Stable isotope compositions of a late Jurassic ammonite shell: a record of seasonal surface water temperatures in the southern hemisphere?
21 Aug 2006
1Laboratory "Paléoenvironnements & Paléobiosphère", UMR CNRS 5125 , Bâtiment "Geode", Université Claude Bernard Lyon I et Institut Universitaire de France, 27–43 Boulevard du 11 Novembre 1918, 69622 Villeurbanne, France
2Paläontologisches Institut und Museum, Universität Zürich, Karl Schmid-Strasse 4, CH-8006 Zürich, Switzerland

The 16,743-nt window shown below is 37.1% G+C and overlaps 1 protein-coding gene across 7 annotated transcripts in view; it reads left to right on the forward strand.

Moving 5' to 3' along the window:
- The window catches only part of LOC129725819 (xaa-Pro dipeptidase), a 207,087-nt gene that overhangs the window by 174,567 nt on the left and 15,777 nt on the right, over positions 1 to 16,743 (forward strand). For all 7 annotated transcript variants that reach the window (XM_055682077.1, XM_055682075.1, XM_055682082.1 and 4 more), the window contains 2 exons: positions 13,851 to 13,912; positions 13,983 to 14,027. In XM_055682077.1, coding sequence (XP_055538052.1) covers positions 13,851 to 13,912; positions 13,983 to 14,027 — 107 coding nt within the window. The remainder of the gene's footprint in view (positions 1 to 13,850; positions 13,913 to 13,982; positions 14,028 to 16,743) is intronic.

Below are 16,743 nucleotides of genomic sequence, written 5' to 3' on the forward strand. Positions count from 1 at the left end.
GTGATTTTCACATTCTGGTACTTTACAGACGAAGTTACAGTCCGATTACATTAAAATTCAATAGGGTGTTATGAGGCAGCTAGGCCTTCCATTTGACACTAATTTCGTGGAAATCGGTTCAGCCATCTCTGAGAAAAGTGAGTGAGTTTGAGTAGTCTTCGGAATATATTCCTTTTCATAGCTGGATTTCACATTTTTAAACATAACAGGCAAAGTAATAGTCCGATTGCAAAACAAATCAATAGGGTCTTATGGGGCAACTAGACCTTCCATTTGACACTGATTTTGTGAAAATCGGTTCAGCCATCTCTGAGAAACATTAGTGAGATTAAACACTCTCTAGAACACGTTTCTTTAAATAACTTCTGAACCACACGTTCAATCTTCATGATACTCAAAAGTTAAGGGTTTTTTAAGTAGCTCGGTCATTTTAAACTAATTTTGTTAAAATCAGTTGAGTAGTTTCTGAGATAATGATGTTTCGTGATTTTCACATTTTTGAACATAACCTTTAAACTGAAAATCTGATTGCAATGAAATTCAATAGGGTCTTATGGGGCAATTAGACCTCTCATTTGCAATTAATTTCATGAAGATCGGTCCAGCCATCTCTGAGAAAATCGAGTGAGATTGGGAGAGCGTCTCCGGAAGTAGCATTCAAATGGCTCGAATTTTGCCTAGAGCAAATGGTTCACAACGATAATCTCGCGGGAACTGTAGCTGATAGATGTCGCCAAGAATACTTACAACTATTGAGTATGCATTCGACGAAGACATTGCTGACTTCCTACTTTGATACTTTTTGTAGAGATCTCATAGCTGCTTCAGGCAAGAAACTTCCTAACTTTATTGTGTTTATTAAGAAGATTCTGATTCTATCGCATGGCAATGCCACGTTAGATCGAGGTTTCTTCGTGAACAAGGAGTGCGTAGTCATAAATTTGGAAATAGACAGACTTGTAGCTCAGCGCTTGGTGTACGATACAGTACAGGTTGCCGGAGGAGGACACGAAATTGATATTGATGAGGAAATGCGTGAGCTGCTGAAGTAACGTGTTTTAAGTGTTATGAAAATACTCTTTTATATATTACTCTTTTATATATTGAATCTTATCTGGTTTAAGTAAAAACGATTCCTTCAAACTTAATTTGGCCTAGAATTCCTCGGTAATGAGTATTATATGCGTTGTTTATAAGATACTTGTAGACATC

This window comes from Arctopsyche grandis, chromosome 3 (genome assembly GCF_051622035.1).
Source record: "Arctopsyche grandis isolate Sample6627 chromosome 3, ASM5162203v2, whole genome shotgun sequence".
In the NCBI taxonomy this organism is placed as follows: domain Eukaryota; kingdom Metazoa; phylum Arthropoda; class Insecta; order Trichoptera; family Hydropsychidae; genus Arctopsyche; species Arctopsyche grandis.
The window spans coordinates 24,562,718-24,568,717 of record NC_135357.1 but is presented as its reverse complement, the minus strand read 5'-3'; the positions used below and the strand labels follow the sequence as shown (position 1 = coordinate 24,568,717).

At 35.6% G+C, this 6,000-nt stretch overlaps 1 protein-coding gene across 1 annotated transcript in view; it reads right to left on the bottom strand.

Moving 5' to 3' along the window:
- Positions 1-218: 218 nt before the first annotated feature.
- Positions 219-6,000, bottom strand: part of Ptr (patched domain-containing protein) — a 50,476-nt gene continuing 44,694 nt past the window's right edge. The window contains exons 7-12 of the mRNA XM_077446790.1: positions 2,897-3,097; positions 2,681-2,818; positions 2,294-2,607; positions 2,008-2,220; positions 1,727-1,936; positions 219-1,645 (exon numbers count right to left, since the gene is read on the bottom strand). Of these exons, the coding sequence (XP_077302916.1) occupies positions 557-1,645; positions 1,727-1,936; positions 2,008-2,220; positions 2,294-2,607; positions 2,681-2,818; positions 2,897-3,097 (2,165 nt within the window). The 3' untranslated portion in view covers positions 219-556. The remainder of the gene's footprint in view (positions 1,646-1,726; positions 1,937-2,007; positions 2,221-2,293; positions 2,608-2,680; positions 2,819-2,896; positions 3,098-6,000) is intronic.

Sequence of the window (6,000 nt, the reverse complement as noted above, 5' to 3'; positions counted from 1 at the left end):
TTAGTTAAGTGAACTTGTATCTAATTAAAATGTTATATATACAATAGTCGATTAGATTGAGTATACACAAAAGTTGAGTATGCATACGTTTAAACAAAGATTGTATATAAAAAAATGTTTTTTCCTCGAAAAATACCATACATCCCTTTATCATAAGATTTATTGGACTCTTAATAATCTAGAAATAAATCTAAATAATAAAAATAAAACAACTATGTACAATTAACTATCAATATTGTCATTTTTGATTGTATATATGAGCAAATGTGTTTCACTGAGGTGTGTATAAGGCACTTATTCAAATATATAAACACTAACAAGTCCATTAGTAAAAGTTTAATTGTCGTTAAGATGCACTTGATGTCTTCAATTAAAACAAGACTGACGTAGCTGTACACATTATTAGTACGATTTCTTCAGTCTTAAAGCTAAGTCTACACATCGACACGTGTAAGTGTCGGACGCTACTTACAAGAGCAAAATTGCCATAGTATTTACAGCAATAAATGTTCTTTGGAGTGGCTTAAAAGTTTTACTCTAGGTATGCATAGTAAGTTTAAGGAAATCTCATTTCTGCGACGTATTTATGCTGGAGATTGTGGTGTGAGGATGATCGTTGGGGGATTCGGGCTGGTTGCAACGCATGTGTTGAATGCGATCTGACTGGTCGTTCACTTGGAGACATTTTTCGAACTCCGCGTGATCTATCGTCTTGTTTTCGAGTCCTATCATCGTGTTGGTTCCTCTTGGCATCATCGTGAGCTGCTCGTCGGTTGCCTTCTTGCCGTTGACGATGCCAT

Abstract. Exceptional preservation of aragonite secreted by ammonites offers an opportunity to determine the seasonal temperature variations of Mesozoic surface waters. Ontogenetic profiles of carbon and oxygen isotope compositions have been obtained from the nacreous layer of a well-preserved Late Jurassic (Oxfordian) ammonite (Perisphinctes) from Madagascar. A similar range of oxygen isotope compositions was also obtained from an associated benthic bivalve (Astarte) which suggests the absence of sampling bias. Late Jurassic seasonal variations in the southern hemisphere were close to 2.5°C and relatively weak when compared to the 2.5–6.5°C temperature range prevailing in the present-day Indian Ocean at a paleolatitude of 40±1° S. According to the hypothesis of an ice cap-free Late Jurassic Earth, average sea surface temperatures may have been up to 7°C higher than now.